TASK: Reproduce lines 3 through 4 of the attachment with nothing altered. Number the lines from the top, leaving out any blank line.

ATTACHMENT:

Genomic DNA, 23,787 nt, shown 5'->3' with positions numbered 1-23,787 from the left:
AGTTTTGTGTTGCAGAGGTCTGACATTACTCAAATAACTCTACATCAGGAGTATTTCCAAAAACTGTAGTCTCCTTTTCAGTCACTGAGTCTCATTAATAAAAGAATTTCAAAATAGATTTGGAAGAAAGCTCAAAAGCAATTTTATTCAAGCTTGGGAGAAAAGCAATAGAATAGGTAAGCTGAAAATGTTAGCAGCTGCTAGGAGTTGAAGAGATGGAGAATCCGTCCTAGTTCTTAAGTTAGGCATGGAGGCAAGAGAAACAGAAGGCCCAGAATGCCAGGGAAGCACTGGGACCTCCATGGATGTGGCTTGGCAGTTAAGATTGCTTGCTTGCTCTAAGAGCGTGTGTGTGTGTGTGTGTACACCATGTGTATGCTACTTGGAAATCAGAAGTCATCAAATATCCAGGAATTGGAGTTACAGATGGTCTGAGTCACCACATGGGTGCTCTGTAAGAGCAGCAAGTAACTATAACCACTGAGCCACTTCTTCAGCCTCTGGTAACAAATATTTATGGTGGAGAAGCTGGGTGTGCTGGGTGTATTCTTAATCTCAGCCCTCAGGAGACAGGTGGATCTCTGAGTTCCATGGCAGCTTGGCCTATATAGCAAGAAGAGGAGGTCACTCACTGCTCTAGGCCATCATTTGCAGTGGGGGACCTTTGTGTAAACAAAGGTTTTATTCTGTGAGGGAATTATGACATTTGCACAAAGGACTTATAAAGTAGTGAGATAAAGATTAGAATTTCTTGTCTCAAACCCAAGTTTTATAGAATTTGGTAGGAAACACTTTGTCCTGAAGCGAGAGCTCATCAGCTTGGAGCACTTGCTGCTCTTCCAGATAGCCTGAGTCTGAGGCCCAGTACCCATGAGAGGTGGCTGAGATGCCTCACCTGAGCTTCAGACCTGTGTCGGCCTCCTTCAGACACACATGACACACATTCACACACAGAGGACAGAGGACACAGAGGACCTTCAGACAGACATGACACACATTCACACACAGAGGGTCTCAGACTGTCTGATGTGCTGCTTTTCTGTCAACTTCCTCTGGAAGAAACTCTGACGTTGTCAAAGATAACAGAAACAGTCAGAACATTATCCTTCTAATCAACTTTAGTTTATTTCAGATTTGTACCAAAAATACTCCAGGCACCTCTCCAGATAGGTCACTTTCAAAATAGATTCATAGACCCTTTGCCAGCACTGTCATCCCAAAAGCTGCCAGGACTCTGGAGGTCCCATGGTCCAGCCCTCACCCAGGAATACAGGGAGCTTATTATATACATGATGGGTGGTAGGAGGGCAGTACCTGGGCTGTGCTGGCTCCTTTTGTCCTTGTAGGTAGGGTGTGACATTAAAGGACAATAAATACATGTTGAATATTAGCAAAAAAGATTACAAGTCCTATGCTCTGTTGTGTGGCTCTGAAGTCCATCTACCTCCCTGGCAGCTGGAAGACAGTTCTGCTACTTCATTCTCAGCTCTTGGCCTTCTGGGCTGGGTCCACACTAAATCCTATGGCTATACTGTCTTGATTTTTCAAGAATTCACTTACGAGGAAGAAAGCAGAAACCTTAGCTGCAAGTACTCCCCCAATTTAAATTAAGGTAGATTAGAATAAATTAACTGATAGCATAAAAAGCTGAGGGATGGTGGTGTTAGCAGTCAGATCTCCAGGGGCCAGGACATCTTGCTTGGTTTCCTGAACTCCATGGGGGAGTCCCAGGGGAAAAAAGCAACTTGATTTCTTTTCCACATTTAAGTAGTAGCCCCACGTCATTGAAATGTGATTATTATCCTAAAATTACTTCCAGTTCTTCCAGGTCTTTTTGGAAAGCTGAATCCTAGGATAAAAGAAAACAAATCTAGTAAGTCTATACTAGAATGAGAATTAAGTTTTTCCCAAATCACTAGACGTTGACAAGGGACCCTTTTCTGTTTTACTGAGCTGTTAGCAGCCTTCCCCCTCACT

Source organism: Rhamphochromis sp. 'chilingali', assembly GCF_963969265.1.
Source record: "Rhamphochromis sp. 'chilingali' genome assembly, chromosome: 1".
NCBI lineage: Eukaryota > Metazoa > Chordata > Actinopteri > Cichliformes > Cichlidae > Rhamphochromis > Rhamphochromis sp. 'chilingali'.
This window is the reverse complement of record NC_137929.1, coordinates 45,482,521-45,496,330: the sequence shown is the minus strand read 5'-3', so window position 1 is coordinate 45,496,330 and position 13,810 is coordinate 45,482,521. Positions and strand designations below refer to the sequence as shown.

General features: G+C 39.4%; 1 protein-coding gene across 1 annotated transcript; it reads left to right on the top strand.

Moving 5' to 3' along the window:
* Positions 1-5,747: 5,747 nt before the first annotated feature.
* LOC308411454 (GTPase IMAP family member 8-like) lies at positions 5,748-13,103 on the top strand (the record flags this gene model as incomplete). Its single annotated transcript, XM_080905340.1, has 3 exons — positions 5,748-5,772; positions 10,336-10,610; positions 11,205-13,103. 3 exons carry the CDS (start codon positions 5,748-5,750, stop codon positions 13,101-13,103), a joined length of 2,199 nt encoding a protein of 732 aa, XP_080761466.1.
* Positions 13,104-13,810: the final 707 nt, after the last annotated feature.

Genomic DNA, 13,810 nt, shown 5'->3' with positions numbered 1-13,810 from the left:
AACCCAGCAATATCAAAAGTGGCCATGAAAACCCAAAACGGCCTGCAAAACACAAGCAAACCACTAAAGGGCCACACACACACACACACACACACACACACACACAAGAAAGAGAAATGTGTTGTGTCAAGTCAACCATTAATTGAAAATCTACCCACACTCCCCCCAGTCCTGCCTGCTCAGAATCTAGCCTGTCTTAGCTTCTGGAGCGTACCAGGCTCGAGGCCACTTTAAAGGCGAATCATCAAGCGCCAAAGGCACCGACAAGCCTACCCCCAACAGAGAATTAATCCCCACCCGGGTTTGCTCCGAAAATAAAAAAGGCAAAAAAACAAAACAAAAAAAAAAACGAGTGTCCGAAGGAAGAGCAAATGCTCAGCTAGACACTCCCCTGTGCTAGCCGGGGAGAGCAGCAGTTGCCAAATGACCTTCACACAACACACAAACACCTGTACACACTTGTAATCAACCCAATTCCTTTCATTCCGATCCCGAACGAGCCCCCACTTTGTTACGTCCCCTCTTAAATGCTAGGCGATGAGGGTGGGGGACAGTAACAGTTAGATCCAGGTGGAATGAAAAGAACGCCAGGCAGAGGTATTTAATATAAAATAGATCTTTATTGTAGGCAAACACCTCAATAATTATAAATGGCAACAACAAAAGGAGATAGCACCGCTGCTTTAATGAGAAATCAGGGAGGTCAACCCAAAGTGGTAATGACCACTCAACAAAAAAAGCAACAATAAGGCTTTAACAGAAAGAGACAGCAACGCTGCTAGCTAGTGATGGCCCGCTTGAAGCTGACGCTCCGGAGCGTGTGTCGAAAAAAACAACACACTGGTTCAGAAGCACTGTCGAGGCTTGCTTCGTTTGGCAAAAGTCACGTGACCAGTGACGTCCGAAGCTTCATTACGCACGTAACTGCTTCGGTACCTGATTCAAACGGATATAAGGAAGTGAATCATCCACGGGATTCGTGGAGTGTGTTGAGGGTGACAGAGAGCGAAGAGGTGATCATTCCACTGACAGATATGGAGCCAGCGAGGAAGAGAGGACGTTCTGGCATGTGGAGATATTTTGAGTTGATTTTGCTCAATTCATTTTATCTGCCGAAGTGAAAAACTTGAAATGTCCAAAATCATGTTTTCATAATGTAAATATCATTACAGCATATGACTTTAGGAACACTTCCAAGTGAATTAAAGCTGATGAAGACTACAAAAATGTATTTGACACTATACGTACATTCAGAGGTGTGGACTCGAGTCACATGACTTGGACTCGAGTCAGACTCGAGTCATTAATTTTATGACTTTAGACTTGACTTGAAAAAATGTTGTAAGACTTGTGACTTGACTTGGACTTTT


Source organism: Rhamphochromis sp. 'chilingali', assembly GCF_963969265.1.
Source record: "Rhamphochromis sp. 'chilingali' genome assembly, chromosome: 1".